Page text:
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B-type natriuretic peptide as a risk predictor of long-term outcomes in heart failure patients


Hospitalization for decompensated heart failure (DHF) carries a poor prognosis, with frequent readmissions. The B-type natriuretic peptide (BNP) is secreted by an overloaded left ventricle, and the prognostic value of the admission BNP assay has not been established for patients with DHF.


To determine the prognostic value of admission BNP in patients hospitalized due to DHF.


We conducted a prospective observational cohort study in 63 consecutive patients admitted to the coronary care unit with DHF between January and December 2003. Clinical features and outcomes were recorded. BNP was measured on admission and correlated with the combined end point of death and readmission for DHF. Patients were followed up for at least 12 months.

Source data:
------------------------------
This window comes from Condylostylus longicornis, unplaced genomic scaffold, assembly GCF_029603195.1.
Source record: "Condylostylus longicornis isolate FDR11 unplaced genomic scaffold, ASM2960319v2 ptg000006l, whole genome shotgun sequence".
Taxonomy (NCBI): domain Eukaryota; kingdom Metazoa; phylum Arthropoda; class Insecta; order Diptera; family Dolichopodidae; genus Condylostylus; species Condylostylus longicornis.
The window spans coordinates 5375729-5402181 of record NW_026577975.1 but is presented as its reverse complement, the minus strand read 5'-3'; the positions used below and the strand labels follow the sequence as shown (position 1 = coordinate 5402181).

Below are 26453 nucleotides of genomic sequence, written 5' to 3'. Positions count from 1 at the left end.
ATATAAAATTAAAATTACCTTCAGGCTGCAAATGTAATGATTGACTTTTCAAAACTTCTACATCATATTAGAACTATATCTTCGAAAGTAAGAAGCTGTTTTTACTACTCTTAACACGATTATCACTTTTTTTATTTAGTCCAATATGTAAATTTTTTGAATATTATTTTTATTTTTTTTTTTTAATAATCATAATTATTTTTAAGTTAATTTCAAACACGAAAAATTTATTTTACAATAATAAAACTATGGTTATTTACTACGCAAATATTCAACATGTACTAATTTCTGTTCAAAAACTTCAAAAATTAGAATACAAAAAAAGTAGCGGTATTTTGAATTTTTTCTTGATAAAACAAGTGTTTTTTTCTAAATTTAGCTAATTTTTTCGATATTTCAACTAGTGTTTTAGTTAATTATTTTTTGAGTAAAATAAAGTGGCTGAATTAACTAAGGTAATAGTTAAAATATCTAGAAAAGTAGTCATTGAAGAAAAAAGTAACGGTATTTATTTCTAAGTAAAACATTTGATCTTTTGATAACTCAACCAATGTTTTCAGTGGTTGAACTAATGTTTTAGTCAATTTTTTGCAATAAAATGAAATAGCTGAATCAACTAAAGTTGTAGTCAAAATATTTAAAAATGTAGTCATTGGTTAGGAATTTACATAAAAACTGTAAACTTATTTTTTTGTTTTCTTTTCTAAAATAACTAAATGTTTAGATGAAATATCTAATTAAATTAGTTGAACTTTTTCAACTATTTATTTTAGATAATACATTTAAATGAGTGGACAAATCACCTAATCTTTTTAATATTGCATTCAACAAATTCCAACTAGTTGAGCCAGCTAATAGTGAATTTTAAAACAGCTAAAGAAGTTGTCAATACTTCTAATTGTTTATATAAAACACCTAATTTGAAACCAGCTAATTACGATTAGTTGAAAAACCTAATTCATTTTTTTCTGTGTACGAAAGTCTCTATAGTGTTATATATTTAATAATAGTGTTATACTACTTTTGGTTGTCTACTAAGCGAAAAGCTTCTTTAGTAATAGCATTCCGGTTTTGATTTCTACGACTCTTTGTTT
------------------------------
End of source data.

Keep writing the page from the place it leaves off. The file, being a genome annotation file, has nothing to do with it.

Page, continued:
Baseline characteristics and main outcomes of this cohort were: 50.8% of patients were male, mean age was 77.3 years and 85.7% of patients were in NYHA class IV. Inhospital mortality was 12.7%. Through ROC curve analyses a BNP cutoff level of 1160 pg/ml was defined, and on Kaplan–Meier curves it turned out to be strongly related to death or readmission (P = 0.0076).


A high admission BNP level is a strong predictor of death or readmission in patients hospitalized for DHF.

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Rey, H., Bittencourt, M., Rocha, R. et al. B-type natriuretic peptide as a risk predictor of long-term outcomes in heart failure patients. Crit Care 9 (Suppl 2), P24 (2005).

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  • Heart Failure Patient
  • NYHA Class
  • Observational Cohort Study
  • Decompensated Heart Failure
  • Coronary Care Unit